Genetic Moderation of Intervention Efficacy: Dopaminergic Genes, The Incredible Years, and Externalizing Behavior in Children
- Author(s): Chhangur, RR
- Weeland, J
- Overbeek, G
- Matthys, W
- Orobio de Castro, B
- van der Giessen, D
- Belsky, J
- et al.
Published Web Locationhttps://doi.org/10.1111/cdev.12612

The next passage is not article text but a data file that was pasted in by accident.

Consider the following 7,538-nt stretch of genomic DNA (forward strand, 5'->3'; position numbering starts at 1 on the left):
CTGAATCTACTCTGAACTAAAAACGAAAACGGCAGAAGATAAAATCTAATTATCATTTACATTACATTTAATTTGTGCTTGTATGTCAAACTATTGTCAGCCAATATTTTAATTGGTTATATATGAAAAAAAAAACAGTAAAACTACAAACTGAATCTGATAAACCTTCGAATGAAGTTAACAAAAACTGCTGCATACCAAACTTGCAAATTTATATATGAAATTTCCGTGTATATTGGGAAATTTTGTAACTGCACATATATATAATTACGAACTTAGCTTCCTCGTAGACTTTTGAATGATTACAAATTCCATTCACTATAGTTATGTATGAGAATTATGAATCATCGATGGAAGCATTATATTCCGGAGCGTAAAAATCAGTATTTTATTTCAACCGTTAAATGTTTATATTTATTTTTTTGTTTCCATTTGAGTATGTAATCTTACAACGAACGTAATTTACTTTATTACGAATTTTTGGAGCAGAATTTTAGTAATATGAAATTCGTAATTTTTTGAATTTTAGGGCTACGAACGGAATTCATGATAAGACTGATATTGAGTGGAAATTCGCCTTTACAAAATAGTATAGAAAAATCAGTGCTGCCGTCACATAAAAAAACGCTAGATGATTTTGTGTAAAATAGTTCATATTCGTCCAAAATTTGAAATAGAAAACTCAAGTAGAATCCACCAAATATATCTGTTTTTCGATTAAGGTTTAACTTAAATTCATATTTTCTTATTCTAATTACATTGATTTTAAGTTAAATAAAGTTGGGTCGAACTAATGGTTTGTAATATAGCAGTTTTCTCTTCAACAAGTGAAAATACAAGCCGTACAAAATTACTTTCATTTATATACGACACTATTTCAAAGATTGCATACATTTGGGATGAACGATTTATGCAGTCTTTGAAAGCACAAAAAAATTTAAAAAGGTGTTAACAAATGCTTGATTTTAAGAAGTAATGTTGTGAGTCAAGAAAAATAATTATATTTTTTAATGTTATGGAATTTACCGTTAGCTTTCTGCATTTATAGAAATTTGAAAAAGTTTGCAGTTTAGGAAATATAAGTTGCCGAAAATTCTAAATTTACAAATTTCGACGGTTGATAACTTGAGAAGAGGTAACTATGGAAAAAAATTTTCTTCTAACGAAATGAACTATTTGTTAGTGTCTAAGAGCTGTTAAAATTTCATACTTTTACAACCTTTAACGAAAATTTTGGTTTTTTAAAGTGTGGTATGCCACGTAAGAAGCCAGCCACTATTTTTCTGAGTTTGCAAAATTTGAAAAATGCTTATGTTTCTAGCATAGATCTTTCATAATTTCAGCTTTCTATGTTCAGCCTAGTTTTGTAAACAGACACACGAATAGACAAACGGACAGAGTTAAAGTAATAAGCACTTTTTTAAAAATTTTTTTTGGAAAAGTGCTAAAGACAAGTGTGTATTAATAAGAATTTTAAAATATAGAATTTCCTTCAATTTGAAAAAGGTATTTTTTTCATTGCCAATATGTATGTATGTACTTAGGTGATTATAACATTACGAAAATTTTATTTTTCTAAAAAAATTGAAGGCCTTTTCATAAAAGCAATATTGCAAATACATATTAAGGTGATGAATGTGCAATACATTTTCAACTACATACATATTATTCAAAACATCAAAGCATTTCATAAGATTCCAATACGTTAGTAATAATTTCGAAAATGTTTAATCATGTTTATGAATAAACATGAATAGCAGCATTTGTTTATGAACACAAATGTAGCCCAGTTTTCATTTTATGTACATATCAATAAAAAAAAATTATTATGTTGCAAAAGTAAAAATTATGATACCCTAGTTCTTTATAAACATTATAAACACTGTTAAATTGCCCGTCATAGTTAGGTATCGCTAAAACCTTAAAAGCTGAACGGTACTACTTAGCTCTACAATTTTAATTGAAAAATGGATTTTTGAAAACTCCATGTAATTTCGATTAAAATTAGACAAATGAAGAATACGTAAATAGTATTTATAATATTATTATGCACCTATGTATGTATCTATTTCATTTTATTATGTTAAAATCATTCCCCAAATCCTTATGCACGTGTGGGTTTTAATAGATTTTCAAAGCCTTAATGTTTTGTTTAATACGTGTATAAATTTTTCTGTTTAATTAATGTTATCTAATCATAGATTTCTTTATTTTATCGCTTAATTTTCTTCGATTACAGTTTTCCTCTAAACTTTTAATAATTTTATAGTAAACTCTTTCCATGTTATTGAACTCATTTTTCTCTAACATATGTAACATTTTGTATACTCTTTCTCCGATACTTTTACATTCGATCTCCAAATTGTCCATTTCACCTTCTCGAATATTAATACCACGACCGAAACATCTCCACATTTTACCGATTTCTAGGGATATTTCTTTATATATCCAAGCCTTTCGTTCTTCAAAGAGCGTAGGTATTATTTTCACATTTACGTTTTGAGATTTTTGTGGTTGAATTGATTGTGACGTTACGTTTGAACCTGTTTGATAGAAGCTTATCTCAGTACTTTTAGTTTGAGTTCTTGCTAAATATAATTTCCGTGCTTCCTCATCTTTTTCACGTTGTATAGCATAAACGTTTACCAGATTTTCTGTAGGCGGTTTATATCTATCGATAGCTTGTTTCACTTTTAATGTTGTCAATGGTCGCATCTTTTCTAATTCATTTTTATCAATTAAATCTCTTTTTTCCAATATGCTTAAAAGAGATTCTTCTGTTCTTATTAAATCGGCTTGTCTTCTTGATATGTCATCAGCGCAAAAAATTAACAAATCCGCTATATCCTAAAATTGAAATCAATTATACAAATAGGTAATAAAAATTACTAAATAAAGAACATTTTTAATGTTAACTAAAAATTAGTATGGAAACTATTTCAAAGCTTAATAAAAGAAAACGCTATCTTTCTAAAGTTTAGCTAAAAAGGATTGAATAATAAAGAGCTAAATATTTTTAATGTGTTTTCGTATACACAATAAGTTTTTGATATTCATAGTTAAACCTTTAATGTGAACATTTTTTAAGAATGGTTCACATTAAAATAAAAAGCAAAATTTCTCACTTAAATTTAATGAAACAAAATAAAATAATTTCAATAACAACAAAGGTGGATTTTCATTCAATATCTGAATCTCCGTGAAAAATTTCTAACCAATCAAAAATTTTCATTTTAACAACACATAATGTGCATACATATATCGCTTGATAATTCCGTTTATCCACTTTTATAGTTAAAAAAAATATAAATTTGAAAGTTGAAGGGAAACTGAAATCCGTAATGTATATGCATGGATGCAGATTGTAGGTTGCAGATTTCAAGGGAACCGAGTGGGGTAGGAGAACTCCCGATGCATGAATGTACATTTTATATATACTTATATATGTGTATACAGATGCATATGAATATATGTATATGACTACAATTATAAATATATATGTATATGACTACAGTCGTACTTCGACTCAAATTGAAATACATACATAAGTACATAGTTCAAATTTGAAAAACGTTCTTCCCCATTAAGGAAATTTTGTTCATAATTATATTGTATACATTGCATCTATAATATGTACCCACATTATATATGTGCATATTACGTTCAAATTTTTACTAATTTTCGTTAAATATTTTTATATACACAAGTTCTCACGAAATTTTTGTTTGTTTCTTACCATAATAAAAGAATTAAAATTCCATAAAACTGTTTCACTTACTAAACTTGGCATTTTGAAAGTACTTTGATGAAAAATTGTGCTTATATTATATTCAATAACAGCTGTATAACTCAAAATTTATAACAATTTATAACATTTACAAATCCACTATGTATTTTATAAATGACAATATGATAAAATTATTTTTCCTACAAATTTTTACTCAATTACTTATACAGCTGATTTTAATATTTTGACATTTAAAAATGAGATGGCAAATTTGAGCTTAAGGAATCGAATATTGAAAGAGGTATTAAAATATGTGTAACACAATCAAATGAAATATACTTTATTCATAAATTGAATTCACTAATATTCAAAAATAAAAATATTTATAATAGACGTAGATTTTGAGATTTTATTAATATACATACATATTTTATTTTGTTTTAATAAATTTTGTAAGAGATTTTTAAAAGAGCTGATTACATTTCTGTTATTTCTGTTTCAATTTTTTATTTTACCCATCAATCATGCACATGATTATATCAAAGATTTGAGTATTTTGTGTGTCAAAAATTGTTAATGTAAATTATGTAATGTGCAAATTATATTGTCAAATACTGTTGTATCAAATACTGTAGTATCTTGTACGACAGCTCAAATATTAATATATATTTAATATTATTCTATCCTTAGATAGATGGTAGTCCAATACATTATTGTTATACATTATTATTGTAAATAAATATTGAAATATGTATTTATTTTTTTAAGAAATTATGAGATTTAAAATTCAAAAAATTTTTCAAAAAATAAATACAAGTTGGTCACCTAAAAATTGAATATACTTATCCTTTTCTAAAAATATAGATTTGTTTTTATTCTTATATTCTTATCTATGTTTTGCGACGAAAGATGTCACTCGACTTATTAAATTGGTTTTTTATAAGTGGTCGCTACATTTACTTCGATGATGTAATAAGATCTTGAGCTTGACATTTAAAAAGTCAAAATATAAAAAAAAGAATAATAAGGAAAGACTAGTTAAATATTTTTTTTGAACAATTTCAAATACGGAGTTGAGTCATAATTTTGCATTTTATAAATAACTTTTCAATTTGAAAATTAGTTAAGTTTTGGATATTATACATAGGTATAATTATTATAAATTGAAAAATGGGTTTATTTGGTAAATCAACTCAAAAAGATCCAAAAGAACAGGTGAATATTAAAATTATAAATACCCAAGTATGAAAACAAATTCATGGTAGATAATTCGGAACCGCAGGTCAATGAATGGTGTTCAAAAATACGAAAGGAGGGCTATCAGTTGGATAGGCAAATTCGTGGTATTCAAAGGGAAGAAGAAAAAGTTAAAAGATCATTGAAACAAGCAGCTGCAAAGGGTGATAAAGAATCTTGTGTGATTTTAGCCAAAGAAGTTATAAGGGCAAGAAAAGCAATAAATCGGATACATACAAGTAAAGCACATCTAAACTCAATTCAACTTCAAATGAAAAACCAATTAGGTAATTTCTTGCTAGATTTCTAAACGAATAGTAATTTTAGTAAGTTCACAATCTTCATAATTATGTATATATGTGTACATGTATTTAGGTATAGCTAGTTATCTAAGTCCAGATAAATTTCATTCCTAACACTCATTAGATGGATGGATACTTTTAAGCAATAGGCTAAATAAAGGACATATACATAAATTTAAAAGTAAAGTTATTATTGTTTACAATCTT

© 2016 The Authors. Child Development © 2016 Society for Research in Child Development, Inc. This study investigated whether children scoring higher on a polygenic plasticity index based on five dopaminergic genes (DRD4, DRD2, DAT1, MAOA, and COMT) benefited the most from the Incredible Years (IY) parent program. Data were used from a randomized controlled trial including 341 Dutch families with 4- to 8-year-old children (55.7% boys) showing moderate to high levels of problem behavior. IY proved to be most effective in decreasing parent-reported (but not observed) externalizing behavior in boys (but not girls) carrying more rather than fewer dopaminergic plasticity alleles; this Gene × Intervention effect was most pronounced in the case of boys whose parents’ manifested the most positive change in parenting in response to the intervention. These results proved robust across a variety of sampling specifications (e.g., intention to treat, ethnicity).
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